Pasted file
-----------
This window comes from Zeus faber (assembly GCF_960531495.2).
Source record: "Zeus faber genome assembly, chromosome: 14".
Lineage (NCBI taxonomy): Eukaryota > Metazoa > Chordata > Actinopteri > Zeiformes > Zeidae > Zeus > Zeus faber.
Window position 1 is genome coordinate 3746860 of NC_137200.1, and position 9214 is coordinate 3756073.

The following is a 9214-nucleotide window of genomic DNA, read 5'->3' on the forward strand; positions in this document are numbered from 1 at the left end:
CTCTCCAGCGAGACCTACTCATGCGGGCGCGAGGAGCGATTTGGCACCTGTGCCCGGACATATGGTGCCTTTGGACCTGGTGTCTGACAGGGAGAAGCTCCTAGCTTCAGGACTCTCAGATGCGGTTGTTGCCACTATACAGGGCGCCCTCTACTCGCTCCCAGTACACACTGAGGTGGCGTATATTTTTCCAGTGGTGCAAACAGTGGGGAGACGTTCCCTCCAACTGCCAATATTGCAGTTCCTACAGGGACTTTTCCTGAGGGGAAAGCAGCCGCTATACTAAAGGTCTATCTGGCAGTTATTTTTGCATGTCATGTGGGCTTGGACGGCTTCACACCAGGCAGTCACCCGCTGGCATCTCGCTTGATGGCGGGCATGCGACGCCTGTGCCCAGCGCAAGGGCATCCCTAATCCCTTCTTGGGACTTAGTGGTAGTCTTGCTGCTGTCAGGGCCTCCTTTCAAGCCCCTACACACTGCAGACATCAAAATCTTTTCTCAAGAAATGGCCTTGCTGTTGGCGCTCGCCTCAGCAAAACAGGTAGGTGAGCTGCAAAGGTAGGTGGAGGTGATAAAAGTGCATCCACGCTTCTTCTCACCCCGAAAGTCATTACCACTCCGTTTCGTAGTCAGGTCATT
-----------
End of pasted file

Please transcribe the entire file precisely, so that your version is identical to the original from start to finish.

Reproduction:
This window comes from Zeus faber (assembly GCF_960531495.2).
Source record: "Zeus faber genome assembly, chromosome: 14".
Lineage (NCBI taxonomy): Eukaryota > Metazoa > Chordata > Actinopteri > Zeiformes > Zeidae > Zeus > Zeus faber.
Window position 1 is genome coordinate 3746860 of NC_137200.1, and position 9214 is coordinate 3756073.

The following is a 9214-nucleotide window of genomic DNA, read 5'->3' on the forward strand; positions in this document are numbered from 1 at the left end:
CTCTCCAGCGAGACCTACTCATGCGGGCGCGAGGAGCGATTTGGCACCTGTGCCCGGACATATGGTGCCTTTGGACCTGGTGTCTGACAGGGAGAAGCTCCTAGCTTCAGGACTCTCAGATGCGGTTGTTGCCACTATACAGGGCGCCCTCTACTCGCTCCCAGTACACACTGAGGTGGCGTATATTTTTCCAGTGGTGCAAACAGTGGGGAGACGTTCCCTCCAACTGCCAATATTGCAGTTCCTACAGGGACTTTTCCTGAGGGGAAAGCAGCCGCTATACTAAAGGTCTATCTGGCAGTTATTTTTGCATGTCATGTGGGCTTGGACGGCTTCACACCAGGCAGTCACCCGCTGGCATCTCGCTTGATGGCGGGCATGCGACGCCTGTGCCCAGCGCAAGGGCATCCCTAATCCCTTCTTGGGACTTAGTGGTAGTCTTGCTGCTGTCAGGGCCTCCTTTCAAGCCCCTACACACTGCAGACATCAAAATCTTTTCTCAAGAAATGGCCTTGCTGTTGGCGCTCGCCTCAGCAAAACAGGTAGGTGAGCTGCAAAGGTAGGTGGAGGTGATAAAAGTGCATCCACGCTTCTTCTCACCCCGAAAGTCATTACCACTCCGTTTCGTAGTCAGGTCATT